Trying Out Cypress with Circle CI

Circle CI has been around a while but I’ve never tried their service before. There hasn’t been much of a reason to do so; at work I mostly stuck with a local Jenkins instance because it got the job done. But I recently had the urge to try it out for a private project that I have. I wanted to see if it plays well with Cypress, a test tool I’ve been using for some time.

A search tells me that there’s already a Cypress-Docker-CircleCI example on Github, from Cypress themselves. Cool, I just need to copy their settings to my own project and make changes accordingly.

Here’s how the package.json file looks like:

You’ll see a cy:circle-junit command in there, which does the same thing as cy:run (which runs tests on a terminal) but also builds a JUnit report.

To run our tests on Circle CI, we’re going to need a circle.yml file inside our project, which contains the following:

From this file Circle CI is supposed to checkout the test code, run the cy:circle-junit command, which installs Cypress and other dependencies inside a Docker image, saves that image in a cache (and restores that cache for every succeeding test runs as long as the dependencies remain the same), runs our tests inside a container, creates a simple report, and stores test artifacts afterwards. Looks straightforward. 🙂

Now let’s see if things work!

Connecting my Cypress project on Circle CI and pushing code changes on the remote repository automatically creates test runs that shows up on a neat dashboard like so:

And we can zoom in on the details of every test run, which looks like this:

Awesome! Looks like I’ll continue using their service for this project, and maybe on other projects as well. I’m off to adding proper tests to the suite!


Favorite Talks from Sauce Conference 2017

The European Selenium Conference is underway in Berlin but before the talks for that event get uploaded online I thought I should finish binge-watching this year’s Sauce Conference videos first. Many of the talks in SauceConf 2017 are actually similar in feel to those I’ve watched in previous Selenium Conferences, except that a number of them point out how awesome Sauce Labs‘ service has been for their cross-browser and cross-platform testing needs. Not that I mind nor I disagree, even if I have not used Sauce Labs’ extensively. Test automation in the web application space has been mostly stable in recent years and that’s a good thing. Now we are left with discussing the consequences of the automated systems that we have put in place and focusing on other areas which needs further improvement.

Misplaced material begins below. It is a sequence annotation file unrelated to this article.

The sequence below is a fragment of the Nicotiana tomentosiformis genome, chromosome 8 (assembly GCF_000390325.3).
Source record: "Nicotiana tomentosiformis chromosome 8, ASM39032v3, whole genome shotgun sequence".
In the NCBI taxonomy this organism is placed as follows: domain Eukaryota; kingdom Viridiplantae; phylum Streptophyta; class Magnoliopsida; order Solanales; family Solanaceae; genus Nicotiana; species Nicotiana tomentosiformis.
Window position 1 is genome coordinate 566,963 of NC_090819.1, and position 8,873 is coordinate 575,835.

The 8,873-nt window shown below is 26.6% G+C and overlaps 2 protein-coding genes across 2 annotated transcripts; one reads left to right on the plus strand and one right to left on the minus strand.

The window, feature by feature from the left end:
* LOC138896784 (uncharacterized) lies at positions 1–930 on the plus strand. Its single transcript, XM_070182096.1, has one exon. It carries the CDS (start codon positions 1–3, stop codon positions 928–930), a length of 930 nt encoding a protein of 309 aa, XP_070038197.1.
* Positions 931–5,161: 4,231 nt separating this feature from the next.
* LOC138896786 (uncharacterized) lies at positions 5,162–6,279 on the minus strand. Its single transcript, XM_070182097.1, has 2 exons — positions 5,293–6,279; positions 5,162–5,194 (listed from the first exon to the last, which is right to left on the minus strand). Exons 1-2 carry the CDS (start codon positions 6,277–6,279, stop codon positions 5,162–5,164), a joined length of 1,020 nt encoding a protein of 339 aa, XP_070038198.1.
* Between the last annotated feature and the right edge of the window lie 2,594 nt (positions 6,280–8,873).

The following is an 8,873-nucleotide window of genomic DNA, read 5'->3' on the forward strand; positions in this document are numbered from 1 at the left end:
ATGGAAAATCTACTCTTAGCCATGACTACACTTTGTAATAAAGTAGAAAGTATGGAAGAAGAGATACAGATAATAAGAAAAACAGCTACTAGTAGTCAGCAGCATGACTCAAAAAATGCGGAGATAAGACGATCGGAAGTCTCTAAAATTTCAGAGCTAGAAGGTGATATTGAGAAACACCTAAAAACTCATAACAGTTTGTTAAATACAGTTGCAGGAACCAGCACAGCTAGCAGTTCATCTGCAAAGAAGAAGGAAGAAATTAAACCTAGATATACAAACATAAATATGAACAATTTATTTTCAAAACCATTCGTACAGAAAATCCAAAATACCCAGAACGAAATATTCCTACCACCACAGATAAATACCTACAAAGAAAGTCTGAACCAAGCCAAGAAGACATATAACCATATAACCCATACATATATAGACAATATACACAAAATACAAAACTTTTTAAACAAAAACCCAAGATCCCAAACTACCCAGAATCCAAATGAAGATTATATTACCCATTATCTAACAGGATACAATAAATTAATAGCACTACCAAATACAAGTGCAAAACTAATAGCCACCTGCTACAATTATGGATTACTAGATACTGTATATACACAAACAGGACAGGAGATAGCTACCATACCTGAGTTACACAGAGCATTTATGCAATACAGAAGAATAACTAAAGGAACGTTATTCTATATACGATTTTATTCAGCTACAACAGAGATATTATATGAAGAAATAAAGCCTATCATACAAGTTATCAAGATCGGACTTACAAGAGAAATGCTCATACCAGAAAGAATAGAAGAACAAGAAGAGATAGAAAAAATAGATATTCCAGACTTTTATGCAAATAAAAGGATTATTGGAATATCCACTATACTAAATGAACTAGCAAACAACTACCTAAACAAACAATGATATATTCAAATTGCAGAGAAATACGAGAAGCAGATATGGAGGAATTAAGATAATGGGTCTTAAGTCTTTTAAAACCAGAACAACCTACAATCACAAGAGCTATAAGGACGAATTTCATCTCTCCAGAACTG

Anyway, here are my favorite talks from the conference:

Jenkins User Interface Tweaks

Last week, I have found myself tinkering with Jenkins again because of several reasons. I wanted to schedule the CucumberWatir functional checks I’ve written in the past two months so I don’t have to run them every time in the terminal. I also wanted to have a record of the results of the latest checks so I can look back at them when I need to. More importantly, I wanted a place where anyone from the team can view the said checks and see if our Staging environment is stable or not according to the smoke tests.

Of course, I also wanted this place to be somewhat nice-looking, which the default Jenkins page somewhat lacks.

And this is what I ended up with. :)

And this is what I ended up with. 🙂

And here are the tweaks I did to make the Jenkins user interface a little better:

Upload a Jenkins Plugin

Upload a Jenkins Plugin

Set the Jenkins CSS theme to Material

Set the Jenkins CSS theme to Material

Update jenkins.xml to allow CSS content

Update jenkins.xml to allow CSS content

  • Allow HTML content in views and jobs descriptions. To do this:
    • Go to Manage Jenkins -> Configure Global Security
    • In the Markup Formatter field, select Raw HTML or Safe HTML
    • Click Save
Set View and Job descriptions to display HTML content

Set View and Job descriptions to display HTML content

  • Use the Ansicolor Plugin to properly display colors in the job’s console output. To do this:
    • Download the Ansicolor Plugin
    • Install the downloaded plugin to Jenkins (Manage Jenkins -> Manage Plugins -> Advanced -> Upload plugin)
    • Configure the desired job’s Build Environment to use the Color ANSI Console Output
Set a desired Jenkins job to use colored outputs in the console

Set a desired Jenkins job to use colored outputs in the console

Sample Jenkins colored console output

Sample Jenkins colored console output